Tuesday, 9 April 2013

Over a Thousand Protestors Face Militarized Police Forces at Anti-Klan Rally in Memphis

On March 30th, sixty-five Ku Klux Klan members gathered at the steps of the Shelby County Court House and marched in response to the recent name changes of three previously confederate parks in Memphis. One of these parks, formerly known as Bedford Forest Park, was renamed Health and Science Park. Nathan Forest was the first grand wizard of the Klan and was responsible for massacring over three hundred black people during the Civil War.

Twelve hundred people turned out to the counter protest demonstration against the Klan despite the alternative event across town put on and promoted by Mayor A. C. Wharton Jr. and city officials with live music and Easter festivities in efforts to discourage people from going to the rally site. The majority of those in attendance were residents of Memphis, however many organizations came from outside of Memphis including Florida Anti-Fascists, KC IWW from St. Louis, IWW, Deep Green Resistance, Black Autonomy Federation from Memphis, Concerned Citizens for Justice Team from Chattanooga, TN., Chattanoogans Organized for Action, Black Bloc Chicago, Anti Racist Action, Memphis Black gang members rep, Let’s Organize the Hood, and Direct Action Memphis.
Many of those who gathered marched down the streets, but were latter funneled into “Free Speech” zones where they could not see or get near the Klan. Hundreds of police in militarized gear lined the streets of downtown Memphis and lined the fences of the gated designated protest area. Lorenzo Ervin, a founding member of the Black Autonomy Federation and a main organizer of the counter protest wrote in a note entitled “Memphis Anti-Klan Demonstration: Protesting in a Police State“: “…in response to critics who asked why the Klan was being allowed to protest at all, they put together a police army of 600 cops, 4 military armored cars with machine guns, a chain link fence to separate protesters from Klan, and confine the residents of Memphis behind a line of paramilitary riot police was used to “protect” the Klan from the people.”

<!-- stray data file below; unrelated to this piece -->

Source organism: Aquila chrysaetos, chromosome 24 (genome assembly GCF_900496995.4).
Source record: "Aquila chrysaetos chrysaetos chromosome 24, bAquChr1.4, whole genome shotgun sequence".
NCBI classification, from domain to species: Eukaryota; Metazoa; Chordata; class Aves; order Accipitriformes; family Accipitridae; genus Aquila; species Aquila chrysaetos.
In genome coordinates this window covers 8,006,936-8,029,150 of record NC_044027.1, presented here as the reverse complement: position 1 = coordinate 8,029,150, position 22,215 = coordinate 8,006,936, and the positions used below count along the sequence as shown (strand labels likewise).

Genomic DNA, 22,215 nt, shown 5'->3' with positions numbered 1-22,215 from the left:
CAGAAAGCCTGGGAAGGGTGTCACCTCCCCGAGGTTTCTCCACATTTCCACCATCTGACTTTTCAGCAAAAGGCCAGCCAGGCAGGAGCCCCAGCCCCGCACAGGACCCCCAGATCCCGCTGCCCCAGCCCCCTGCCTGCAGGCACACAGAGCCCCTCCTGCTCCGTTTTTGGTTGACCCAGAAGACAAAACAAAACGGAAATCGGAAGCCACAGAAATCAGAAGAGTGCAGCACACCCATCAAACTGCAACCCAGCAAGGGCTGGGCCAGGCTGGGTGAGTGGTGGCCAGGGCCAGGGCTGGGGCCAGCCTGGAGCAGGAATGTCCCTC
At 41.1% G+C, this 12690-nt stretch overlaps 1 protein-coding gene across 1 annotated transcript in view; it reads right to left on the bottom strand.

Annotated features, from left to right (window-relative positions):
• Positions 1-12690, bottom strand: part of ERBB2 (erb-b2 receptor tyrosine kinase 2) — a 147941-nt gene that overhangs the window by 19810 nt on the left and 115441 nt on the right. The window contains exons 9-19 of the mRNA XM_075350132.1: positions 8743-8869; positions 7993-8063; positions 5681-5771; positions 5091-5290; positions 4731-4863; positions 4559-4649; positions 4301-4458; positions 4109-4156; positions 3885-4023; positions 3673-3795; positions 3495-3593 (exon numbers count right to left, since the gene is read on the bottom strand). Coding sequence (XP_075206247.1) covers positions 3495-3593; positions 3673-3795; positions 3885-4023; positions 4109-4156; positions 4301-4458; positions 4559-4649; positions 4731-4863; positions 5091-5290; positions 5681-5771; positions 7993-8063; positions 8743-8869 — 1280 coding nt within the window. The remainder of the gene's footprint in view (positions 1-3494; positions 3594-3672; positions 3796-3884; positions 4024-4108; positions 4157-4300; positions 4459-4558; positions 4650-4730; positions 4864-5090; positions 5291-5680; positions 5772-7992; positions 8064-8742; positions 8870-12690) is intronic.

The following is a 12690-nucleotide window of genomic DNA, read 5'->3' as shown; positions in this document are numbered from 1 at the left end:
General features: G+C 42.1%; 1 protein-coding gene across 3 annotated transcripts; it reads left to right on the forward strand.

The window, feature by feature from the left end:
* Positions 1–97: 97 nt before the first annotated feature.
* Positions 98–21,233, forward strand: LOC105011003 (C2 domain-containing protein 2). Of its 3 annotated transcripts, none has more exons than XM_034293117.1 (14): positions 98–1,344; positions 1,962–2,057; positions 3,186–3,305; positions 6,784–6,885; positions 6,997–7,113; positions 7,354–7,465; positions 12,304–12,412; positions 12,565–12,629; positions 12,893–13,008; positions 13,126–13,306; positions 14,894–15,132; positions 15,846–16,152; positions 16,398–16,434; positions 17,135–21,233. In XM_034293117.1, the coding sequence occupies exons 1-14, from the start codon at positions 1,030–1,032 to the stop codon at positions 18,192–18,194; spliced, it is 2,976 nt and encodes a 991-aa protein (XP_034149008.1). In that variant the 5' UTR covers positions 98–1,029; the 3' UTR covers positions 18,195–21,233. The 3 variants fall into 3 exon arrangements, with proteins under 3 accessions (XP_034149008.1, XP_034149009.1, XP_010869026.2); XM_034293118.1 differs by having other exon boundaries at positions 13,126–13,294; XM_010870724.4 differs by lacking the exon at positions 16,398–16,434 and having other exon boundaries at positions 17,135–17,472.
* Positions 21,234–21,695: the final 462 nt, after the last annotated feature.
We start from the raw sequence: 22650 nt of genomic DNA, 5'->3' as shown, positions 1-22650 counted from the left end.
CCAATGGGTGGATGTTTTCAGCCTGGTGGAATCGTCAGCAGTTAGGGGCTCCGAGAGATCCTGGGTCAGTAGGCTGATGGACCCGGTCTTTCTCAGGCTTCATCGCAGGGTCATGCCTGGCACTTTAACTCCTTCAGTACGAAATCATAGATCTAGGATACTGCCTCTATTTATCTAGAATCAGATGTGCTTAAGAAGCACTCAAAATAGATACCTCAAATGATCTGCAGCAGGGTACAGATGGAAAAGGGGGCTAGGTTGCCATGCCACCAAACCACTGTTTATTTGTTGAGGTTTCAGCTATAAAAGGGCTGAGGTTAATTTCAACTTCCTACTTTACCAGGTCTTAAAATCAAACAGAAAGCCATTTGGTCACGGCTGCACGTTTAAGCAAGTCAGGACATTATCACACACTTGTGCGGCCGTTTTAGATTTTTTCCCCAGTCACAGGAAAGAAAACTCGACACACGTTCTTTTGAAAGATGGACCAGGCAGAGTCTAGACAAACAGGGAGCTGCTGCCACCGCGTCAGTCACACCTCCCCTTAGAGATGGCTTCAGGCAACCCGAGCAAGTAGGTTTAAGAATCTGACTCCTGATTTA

Thirty one year old Cedric Moore of Tipton County (twenty miles from Memphis) stated that “if the KKK had a real point to prove they wouldn’t need these police”. His sister, thirty-five year old Porteia More who is also a resident of Tipton County expressed her reasoning for coming out to the counter demonstration: “They came here years ago and I wasn’t able to come… I made it a point to be here on today but I did not know we would not have a chance to see them. I wanted to understand why they were here and marching… I understand they don’t want the symbol to be changed but it’s time for everyone just to get along.”
When asked what her opinion was of the police response to protestors she responded: “I think it’s just too much going on. We see many police out in uniform versus the KKK… I think it’s too much.” Twenty-year-old Lando from Horn Lake, Mississippi echoed similar sentiments: “It looks they are treating us like the enemy… They have police from all counties out here. All this money invested in some KKK.”


It's called freedom of speech. If the black panthers held a rally, white people would recognize their constitutional rights and let them be.

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